Mandolin Setup in Steve’s Shop
Players often ask me about “setup.” I am not really sure what to say. Certain things need to be right, and I do these things in a certain order. Here’s how the basic setup happens in my shop.
01 The Shop. A wooden bench, marble flat slab, various tools, and a mandolin to be set up. In the background is a snowy February scene looking west across the Tennessee River. The particular mandolin is an Eastman MD305, which is a very nice instrument.
02 The Nut 1. Note that I’ve already set the frets straight and level with the truss rod, and set the depth of the nut slots. Nuts are usually high with deep slots, so I lower them to a reasonable level with a file.
03 The Nut 2. Abrasive paper smooths and shapes.
04 The Nut 3. Buffing with compound brings up a nice shine.
05 The Frets 1. Frets are rarely perfect. Sometimes I end up doing real leveling, which is well described all over the place. This mandolin just needed a bit of fine work, which I did with the straight and unworn side of an Arkansas stone, leaving a nice polish.
06 The Frets 2. After a tiny bit of shaping, some polish brightens up both the frets and the board.
07 The Frets 3. Then a bit of treatment protects the board from excess penetration of gunk during playing and gives it a nice sheen.
08 The Frets 4. The board, frets, and nut all look very nice now.
09 The Bridge 1. As it comes, with a sanded fit under no pressure, adequate, but tending to let the inside portion of the contact area take way too much pressure.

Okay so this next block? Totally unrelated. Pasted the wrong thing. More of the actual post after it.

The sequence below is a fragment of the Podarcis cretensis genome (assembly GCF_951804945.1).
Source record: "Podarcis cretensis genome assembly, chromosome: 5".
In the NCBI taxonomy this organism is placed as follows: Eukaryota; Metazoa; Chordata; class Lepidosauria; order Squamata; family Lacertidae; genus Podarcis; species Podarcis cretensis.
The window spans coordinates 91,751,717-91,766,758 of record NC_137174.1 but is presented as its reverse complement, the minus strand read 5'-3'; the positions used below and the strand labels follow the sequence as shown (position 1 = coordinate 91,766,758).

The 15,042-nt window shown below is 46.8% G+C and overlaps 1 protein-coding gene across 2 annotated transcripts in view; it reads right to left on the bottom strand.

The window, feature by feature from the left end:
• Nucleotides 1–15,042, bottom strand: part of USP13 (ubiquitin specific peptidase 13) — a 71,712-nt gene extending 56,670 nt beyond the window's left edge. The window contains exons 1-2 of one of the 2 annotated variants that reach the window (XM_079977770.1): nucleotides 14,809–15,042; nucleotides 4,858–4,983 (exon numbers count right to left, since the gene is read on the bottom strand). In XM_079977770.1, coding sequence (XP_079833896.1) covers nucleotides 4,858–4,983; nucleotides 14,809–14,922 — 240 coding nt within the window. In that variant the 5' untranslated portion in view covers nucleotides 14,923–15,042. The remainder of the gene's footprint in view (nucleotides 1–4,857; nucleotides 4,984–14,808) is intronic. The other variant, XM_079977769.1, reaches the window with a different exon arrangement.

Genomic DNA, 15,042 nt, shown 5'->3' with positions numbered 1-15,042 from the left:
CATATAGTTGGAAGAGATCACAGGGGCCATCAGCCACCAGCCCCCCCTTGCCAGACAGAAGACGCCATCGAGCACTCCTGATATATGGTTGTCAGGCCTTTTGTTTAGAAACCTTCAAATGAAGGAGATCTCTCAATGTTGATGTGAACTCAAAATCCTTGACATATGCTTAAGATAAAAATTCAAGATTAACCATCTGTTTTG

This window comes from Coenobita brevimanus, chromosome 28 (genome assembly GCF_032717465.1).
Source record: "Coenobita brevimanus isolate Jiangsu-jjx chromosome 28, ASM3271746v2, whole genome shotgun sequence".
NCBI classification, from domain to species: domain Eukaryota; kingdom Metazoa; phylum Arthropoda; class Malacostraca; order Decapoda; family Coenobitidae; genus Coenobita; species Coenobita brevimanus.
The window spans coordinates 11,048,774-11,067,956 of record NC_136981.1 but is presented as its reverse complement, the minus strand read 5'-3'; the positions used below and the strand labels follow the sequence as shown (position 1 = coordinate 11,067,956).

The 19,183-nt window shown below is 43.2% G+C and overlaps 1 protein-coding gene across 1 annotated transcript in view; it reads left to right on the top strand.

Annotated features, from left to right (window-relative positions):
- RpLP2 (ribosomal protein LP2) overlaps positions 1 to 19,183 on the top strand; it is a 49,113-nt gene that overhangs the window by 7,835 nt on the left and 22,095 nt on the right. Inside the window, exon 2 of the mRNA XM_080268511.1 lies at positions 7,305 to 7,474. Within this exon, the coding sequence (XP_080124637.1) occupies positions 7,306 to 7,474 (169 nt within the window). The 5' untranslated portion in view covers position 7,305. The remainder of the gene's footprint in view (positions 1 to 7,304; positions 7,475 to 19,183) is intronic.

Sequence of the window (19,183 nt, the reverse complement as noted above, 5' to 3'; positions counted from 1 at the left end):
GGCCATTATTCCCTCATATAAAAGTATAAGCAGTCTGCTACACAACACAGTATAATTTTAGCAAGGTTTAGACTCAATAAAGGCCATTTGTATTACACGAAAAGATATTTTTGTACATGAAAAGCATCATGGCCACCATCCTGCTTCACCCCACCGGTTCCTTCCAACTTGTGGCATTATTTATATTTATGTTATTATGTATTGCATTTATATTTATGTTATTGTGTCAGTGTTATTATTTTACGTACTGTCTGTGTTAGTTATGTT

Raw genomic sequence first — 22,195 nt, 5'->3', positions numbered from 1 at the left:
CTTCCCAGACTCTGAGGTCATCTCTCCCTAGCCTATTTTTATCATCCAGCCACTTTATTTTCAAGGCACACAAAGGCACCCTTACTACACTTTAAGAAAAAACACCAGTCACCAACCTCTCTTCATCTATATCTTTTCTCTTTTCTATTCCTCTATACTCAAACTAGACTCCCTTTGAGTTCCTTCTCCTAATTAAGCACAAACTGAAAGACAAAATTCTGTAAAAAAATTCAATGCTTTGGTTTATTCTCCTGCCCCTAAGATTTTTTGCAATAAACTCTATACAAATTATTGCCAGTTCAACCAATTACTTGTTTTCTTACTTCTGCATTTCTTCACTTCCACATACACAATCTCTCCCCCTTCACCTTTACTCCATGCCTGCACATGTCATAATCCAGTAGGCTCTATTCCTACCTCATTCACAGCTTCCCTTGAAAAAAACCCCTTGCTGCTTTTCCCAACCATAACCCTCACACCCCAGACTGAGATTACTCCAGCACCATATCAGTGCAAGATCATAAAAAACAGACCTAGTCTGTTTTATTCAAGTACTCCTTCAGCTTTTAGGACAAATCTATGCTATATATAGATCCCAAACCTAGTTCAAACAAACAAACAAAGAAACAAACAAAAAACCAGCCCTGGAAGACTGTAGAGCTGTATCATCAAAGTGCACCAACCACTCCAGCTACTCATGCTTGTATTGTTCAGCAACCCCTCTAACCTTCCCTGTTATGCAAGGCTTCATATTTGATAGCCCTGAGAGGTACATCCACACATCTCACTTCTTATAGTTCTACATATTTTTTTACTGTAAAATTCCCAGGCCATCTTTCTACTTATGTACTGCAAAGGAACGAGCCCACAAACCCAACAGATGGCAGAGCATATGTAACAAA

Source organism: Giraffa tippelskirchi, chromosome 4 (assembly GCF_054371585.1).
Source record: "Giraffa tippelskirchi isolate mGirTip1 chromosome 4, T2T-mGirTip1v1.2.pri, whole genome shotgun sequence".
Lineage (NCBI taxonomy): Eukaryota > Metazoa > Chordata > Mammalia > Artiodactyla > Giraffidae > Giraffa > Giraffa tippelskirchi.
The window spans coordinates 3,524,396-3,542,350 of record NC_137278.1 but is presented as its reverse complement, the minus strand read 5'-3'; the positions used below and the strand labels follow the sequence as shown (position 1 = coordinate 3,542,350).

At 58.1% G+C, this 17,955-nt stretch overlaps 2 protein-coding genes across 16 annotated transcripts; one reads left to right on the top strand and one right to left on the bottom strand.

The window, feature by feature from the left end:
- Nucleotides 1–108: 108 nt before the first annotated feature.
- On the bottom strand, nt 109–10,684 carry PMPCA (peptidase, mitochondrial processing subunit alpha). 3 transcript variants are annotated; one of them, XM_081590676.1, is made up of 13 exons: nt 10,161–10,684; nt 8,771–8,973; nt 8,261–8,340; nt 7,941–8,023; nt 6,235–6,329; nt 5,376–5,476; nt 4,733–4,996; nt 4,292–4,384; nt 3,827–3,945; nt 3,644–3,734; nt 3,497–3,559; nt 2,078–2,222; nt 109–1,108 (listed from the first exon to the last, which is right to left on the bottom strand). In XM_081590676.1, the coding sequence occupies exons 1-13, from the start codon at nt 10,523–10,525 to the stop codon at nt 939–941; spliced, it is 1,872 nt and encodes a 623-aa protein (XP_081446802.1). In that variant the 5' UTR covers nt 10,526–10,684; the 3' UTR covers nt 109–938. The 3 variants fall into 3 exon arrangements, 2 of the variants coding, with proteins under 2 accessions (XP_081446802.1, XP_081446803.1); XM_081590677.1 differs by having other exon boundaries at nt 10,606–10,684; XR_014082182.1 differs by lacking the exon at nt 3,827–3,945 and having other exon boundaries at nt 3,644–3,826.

10 The Bridge 2. Pencil marks showing the areas that dig in.
11 The Bridge 3. Scraping the contact patches to build in some relief. I take off a good deal of material. That’s Italian marble used as a surface plate and to mull pigments. Has 20 years of gunk embedded by now! And a vintage Gateway mouse pad.
12 The Bridge 4. Now I’m getting somewhere, starting to get some relief.
13 The Bridge 5. Then on to fitting under pressure with carbon paper.
14 The Bridge 6. The paper leaves clear marks, visible in reflection from the window light.
15 The Bridge 7. Very important to keep that inside edge with some relief - under pressure, this area starts to bear sharply on the top if fitted without pressure.
16 The Bridge 8. Now it is fit. I could go with more relief, but this is a reasonable compromise that avoids too much bending in the bridge material.
17 The Bridge 9. Here’s the near-final fit. Just a little detailing and polishing and the fit is good to go.
18 The Bridge 10. Some cleanup and beveling of the edges with a Grobet file.
19 Blueprinting 1. Ragged finish edges hanging down are not good for the sound because air pulses across. And possibly for other reasons. A fine file takes care of the issue.
20 Blueprinting 2. A little inside work gets the tone bars happy with themselves and the top and back working cleanly.
21 Tailpiece. This tailpiece had no padding for the strings, so a bit of felt handles that oversight.
22 Balancing the bridge. As I’ve described elsewhere, I balance out the bridge a bit on the 8 corners. This makes a surprising difference and isn’t hard at all. Does take some careful listening. There’s a bit of other detailing with scrapers on the bridge and inside that further cleans up the sound.
23 Done. And there it is, ready for shipping out, a very nice Eastman mandolin, all ready to go.